PRAGUE, VIENNA & BUDAPEST by road instead of RIVER
It’s no surprise that central European river cruises are booming. Gliding along the Danube or the Elbe through the countryside, perhaps topside with a glass of wine, is a lovely image. But my wife Eileen and I instead chose a “road cruise” from Budapest to Vienna to Prague last September. And we’re glad we did.
Mulling the pros and cons of river and road touring before making our plans, we noted that the per-diem costs are roughly similar for each form of travel, depending on the amenities offered. On a riverboat there’s no unpacking and repacking, and many meals are prepared by galley chefs who become familiar with travelers’ preferences. Boats tend to stop at smaller river towns, too, which aren’t on most land-based itineraries.
For our vacation, though, we had targeted the Hungarian, Austrian and Czech capitals specifically: joined in history, but each with its own particular cultural wonders and political twists. Curious about how leaders of all three nations had moved closer to Russia lately – a quarter-century after the Soviet Union fell, to end Russia’s stranglehold on both Hungary and the former Czechoslovakia – we even hoped to gather some understanding of the shifting political winds there.
Slowly churning the Danube between Budapest and Vienna would steal time from our city explorations, we knew, and the thought of a small stateroom didn’t charm us, either. We liked that our Wilton, Connecti- cut-based tour company, Tauck (which offers both river and road trips) had booked elegant, centrally located hotels for its eight-day “Week in Imperial Europe” tour.
“I don’t think of it as better or worse when I compare road and river touring,” says Tauck spokesman Tom Armstrong. “Each has its strong points; each its limitations.” Buses can take groups more places, but that promise of effortless one-time packing remains a huge draw for many customers. As for our plan to get a deeper experience of the cities, and a feel for politics there, though, Armstrong agreed that the road trip prob- ably was the right choice.
After flying into Budapest’s Liszt International Airport we headed to the Kempinski Hotel to meet our Tauck tour director Lurdes Cambronero. During our very first group venture – smack in the middle of the larger, more populous Pest side of the city – we quickly became fans of the compact, comfortable motor coach that also would serve as our intercity transportation. It took our group of 24 west across the Danube, and up to the 13thcentury castle atop the city’s Buda side. At dinner in a nearby restaurant’s private room, the new traveling companions introduced themselves and were led on a walk giving us closer views of the castle, the Royal Palace, and a dramatic lookout post called Fisherman’s Bastion: the three structures that dominate the western skyline from Pest.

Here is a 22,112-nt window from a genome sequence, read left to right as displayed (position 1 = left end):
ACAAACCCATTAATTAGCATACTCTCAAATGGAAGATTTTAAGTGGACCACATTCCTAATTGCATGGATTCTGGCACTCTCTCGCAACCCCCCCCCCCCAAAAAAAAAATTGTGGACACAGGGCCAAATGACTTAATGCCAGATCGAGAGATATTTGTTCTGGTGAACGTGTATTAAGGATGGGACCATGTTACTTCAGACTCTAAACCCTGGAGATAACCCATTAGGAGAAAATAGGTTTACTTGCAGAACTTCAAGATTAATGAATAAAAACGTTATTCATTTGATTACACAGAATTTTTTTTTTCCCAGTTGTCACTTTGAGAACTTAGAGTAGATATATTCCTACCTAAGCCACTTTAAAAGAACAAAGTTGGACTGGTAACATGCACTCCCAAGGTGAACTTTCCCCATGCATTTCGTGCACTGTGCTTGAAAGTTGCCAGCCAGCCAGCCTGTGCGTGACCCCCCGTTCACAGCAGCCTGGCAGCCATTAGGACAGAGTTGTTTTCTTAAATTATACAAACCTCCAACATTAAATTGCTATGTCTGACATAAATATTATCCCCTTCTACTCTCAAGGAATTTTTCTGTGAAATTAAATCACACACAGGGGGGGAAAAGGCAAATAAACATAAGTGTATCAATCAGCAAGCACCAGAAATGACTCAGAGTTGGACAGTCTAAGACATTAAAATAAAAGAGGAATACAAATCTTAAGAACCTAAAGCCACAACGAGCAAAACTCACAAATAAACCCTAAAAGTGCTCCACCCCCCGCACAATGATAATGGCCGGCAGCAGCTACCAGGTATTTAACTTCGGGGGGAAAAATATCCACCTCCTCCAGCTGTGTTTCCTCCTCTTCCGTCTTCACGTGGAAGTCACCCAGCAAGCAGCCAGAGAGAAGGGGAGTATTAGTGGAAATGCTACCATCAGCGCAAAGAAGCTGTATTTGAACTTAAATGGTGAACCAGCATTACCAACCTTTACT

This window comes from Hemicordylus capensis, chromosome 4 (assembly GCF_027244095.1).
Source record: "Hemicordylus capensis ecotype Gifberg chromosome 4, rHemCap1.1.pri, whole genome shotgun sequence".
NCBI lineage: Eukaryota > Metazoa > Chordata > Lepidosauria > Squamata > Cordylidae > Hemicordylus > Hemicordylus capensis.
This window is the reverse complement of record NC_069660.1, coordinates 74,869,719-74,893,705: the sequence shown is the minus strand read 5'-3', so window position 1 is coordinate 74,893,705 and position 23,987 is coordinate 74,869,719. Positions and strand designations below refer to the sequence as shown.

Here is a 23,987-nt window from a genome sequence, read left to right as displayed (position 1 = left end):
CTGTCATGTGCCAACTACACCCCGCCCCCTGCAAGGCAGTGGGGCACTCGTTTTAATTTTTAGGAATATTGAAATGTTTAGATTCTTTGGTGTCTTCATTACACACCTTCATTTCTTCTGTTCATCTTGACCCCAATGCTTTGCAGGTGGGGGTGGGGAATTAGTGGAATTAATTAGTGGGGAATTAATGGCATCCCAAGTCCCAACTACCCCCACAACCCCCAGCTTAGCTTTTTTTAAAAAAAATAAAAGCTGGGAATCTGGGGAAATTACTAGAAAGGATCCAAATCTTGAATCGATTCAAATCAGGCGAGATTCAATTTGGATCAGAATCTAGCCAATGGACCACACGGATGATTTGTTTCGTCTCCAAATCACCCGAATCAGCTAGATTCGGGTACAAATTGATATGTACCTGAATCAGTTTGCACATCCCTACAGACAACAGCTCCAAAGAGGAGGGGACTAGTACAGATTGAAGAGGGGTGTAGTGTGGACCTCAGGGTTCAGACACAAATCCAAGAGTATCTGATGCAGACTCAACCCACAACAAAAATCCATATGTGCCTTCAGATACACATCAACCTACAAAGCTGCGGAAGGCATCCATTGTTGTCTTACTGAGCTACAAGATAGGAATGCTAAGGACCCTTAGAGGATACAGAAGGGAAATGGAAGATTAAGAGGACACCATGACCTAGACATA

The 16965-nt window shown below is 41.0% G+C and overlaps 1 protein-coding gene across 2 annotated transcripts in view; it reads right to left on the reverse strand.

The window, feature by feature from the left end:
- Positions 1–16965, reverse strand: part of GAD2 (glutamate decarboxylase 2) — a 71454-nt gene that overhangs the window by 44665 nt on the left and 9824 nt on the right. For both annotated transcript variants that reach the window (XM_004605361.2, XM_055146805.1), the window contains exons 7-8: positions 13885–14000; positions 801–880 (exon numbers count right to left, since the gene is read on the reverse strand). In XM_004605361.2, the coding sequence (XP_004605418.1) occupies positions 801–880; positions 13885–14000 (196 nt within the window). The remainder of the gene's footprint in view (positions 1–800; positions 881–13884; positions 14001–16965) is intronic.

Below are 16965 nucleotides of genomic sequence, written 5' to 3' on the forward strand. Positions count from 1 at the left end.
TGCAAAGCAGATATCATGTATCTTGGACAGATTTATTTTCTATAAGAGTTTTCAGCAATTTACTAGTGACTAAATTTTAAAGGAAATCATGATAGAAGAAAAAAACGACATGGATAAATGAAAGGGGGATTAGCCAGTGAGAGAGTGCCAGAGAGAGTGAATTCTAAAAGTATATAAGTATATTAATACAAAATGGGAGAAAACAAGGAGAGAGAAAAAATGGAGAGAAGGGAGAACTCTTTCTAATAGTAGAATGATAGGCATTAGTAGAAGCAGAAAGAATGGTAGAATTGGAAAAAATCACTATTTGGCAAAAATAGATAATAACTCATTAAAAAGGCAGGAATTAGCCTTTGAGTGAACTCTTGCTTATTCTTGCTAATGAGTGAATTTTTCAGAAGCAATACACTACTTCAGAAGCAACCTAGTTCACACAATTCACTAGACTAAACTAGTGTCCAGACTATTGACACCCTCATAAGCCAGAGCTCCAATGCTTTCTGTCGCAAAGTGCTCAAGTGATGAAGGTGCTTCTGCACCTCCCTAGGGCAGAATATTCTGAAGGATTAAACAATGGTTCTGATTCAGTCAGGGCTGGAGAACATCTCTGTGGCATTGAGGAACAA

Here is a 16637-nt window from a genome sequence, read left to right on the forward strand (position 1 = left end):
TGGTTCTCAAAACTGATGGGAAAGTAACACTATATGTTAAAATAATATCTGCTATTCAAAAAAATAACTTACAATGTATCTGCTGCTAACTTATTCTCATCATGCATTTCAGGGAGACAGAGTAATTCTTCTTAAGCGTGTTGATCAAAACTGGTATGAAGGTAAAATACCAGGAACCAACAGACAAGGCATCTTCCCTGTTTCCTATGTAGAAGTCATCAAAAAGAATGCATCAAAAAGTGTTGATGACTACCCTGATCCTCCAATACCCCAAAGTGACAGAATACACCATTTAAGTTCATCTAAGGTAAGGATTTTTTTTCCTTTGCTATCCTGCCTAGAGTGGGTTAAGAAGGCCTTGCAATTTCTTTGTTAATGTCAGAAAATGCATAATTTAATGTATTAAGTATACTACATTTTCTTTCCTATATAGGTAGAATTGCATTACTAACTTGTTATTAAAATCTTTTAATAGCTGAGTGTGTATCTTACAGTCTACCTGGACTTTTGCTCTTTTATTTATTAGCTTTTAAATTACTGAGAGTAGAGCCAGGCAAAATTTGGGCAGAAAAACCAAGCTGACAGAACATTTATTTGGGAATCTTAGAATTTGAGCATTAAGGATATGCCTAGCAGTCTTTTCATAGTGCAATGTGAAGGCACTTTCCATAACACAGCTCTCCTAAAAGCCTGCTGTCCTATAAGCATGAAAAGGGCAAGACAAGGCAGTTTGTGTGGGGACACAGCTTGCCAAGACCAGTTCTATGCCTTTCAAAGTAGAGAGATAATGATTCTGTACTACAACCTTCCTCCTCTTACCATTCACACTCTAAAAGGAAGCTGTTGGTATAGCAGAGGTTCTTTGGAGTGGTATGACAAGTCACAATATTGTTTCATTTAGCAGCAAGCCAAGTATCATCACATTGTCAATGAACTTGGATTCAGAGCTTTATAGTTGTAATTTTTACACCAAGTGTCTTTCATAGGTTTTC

Lurdes was joined by a local guide, Vincent. A business student who conducts tours on the side, he mentioned in passing the country’s current flat economy, and his own plans to find work in Germany instead. When I asked what he thought of Hungary’s pro-Russian prime minister, Viktor Orban, Vincent demurred – but offered his view that Budapest’s voters tend to be outnumbered these days by a rural populace that shares Orban’s fear of immigrants, doubts about the European Union and admiration for Russian President Vladimir Putin.
Monday’s explorations began at the glorious 1884 opera house, where we got a taste of the city’s deep sense of competition with Vienna. The Austrian capital was the seat of the Austro-Hungarian Empire that ended with World War I, and Budapest its oft-snubbed “second city.” Our opera-house guide noted that Emperor Franz Josef had ordered that the new Hungarian hall be built slightly smaller than Vienna’s. Yet proud Hungarians still feel their building outshines Vienna’s. (In a few days we’d have a chance to put that to the test.)
One stop that first day was the enormous Byzantine-Moorishstyle Dohany Street Synagogue. Somehow, it had survived the Nazis in World War II, perhaps because its high spire doubled as a radio tower. In its courtyard stood a glittering metallic tree, the centerpiece of a moving Holocaust memorial. Each leaf bore the name of one of the many thousands murdered when the Nazis exterminated entire Hungarian Jewish communities in the 1930s and
1940s. It would not be the last such stark memorial we would see on our tour.
Tauck’s guides also provided a diverse sense of modern-day Budapest, including a Monday late-night visit to some “ruin
Visitors crowed the Christmas market in front of the neo-Gothic City hall in Vienna, Austria.
The sun sets behind the medieval Charles bridge in Prague, Czech Republic.